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The UK and Scottish authorities are funding the world’s first trial of a 100 percent green hydrogen generation, storage, and distribution network to heat 300 homes in Scotland as part of the UK and Scottish ambitions to achieve net-zero emissions within three decades.
The UK’s energy regulator Ofgem on Monday said it is awarding US$24 million (18 million British pounds) to a project in the city of Fife, Scotland, which will see 300 homes heated with and cooking with green hydrogen made from electrolysis from offshore wind power.
The project also receives a further investment of US$9.2 million (6.9 million pounds) from the Scottish Government. The H100 Fife project of the company SGN is set to begin construction next year, while the hydrogen network is expected to go live in 2022. The project will be operational for four and a half years until March 2027 and will aim to show if green hydrogen is a viable solution to reducing emissions and heating homes in the UK.
“I see this project as a critical step towards understanding our decarbonization options for heat and will deliver a purpose-built end-to-end hydrogen system, so I warmly welcome Ofgem’s investment in the project,” Paul Wheelhouse, Scotland’s energy minister, said in a statement.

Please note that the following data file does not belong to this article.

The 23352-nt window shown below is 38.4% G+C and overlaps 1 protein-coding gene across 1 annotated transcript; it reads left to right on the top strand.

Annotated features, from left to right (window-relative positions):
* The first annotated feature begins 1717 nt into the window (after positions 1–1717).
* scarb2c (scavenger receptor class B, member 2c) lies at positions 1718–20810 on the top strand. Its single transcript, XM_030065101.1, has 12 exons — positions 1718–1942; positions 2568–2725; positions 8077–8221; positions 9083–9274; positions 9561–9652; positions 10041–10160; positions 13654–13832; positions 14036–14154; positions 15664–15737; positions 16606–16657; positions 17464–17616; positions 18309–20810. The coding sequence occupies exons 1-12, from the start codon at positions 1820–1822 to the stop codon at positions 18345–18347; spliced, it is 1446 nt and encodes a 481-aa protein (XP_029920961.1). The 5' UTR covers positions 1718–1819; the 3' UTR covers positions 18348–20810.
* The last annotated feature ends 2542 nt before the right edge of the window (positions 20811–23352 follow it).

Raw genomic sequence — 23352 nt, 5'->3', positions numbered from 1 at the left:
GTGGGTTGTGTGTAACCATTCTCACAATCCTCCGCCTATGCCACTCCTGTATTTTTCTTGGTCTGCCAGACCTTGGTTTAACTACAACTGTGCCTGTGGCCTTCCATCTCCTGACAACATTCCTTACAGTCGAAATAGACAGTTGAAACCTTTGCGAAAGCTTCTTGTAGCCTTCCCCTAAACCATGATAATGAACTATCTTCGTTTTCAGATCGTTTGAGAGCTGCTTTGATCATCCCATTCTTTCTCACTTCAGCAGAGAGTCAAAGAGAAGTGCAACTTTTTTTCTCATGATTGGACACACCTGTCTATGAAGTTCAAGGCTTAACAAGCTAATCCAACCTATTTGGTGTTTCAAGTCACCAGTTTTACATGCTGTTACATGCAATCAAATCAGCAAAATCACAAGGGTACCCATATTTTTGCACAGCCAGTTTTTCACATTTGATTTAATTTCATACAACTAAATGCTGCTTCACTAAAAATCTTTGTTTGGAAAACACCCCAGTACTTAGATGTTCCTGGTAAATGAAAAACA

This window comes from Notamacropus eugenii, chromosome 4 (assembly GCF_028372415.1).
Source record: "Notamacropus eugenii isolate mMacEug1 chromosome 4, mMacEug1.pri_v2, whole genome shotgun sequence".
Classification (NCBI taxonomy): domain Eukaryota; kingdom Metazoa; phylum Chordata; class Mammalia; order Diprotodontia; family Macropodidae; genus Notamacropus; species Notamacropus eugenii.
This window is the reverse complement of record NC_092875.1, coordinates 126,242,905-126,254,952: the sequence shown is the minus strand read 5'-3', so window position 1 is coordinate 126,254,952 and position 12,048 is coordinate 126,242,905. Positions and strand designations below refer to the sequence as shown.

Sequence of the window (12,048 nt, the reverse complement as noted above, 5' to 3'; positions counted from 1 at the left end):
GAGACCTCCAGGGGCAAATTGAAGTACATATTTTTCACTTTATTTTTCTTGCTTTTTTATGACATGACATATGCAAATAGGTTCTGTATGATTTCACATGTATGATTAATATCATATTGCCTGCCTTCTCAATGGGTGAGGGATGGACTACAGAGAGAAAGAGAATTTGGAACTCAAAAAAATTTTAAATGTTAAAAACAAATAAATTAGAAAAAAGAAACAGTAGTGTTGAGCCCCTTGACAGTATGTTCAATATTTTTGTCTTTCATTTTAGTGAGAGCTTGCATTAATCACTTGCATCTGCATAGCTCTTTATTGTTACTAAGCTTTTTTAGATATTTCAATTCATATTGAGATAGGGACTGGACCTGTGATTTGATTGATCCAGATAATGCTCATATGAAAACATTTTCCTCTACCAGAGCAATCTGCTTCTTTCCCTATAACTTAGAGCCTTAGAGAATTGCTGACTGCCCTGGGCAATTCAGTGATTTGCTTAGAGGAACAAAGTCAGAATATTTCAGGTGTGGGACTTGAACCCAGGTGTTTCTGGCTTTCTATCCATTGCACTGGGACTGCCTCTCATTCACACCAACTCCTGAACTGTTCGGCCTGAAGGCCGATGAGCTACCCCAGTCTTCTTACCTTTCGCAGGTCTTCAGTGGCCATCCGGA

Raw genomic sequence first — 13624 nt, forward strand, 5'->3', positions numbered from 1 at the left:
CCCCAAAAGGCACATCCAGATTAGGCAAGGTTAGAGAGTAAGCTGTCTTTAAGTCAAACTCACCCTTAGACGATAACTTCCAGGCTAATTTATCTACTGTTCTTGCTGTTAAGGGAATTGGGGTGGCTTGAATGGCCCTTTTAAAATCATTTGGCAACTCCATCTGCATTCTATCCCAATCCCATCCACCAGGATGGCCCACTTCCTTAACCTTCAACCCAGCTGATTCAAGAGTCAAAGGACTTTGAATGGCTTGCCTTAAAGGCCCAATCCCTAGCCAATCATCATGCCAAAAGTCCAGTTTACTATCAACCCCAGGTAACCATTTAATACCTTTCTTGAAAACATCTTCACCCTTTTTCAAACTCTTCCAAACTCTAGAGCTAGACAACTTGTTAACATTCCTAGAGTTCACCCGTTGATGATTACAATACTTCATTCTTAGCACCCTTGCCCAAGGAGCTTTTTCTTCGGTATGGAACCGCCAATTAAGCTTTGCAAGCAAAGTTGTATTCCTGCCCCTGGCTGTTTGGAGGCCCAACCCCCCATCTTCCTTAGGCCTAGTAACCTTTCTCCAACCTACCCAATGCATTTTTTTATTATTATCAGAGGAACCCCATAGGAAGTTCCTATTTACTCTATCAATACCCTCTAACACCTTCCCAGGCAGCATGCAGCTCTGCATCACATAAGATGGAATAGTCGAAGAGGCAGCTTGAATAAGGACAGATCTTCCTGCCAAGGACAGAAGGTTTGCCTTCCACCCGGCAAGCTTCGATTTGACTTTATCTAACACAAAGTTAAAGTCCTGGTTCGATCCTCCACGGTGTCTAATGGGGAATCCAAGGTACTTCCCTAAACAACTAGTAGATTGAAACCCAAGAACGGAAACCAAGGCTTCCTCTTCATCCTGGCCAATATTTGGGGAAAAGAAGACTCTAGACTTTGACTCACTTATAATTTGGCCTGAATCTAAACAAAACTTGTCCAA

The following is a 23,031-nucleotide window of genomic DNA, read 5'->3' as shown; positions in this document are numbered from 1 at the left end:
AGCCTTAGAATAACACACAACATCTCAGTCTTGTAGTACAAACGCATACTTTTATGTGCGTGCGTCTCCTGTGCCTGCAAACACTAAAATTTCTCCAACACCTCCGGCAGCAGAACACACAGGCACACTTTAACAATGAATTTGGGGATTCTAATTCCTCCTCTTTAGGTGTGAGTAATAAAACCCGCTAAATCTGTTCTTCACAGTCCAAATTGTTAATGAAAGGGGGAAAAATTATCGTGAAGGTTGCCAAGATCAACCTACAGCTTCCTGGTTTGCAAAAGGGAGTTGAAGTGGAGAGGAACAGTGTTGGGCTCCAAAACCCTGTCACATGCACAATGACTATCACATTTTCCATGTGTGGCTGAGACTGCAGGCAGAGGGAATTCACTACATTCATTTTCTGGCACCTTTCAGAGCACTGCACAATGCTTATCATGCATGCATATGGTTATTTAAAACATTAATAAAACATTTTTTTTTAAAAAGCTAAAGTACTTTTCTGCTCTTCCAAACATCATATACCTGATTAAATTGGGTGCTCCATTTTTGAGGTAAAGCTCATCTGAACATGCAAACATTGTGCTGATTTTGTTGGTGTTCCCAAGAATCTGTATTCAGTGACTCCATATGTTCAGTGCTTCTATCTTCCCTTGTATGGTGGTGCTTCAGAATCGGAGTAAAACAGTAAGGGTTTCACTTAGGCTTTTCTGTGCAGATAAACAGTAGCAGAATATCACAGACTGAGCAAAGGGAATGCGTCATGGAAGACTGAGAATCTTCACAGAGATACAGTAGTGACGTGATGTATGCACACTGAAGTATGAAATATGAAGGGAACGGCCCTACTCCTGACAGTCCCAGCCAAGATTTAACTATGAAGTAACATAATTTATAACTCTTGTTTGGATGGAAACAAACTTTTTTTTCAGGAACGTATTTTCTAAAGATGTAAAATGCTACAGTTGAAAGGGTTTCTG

Currently, central heating is responsible for up to a third of the UK’s greenhouse gas output, according to SGN.
The initial 300 customers in the project in Fife will receive a free hydrogen connection, free replacement hydrogen appliances, and free maintenance over the length of the project. They will pay the same amount for hydrogen gas as they would pay for natural gas, SGN says.
Exploring the options for hydrogen production and ways to cut hydrogen costs is one of the key pillars in the UK’s The Ten Point Plan for a Green Industrial Revolution, which the government unveiled earlier this month.
“Working with industry the UK is aiming for 5GW of low carbon hydrogen production capacity by 2030. Hubs where renewable energy, CCUS, and hydrogen congregate will put our industrial ‘SuperPlaces’ at the forefront of technological development,” the UK said in its plan.
By Josh Owens for Oilprice.com
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Josh Owens is the Content Director at Oilprice.com. An International Relations and Politics graduate from the University of Edinburgh, Josh specialized in Middle East and…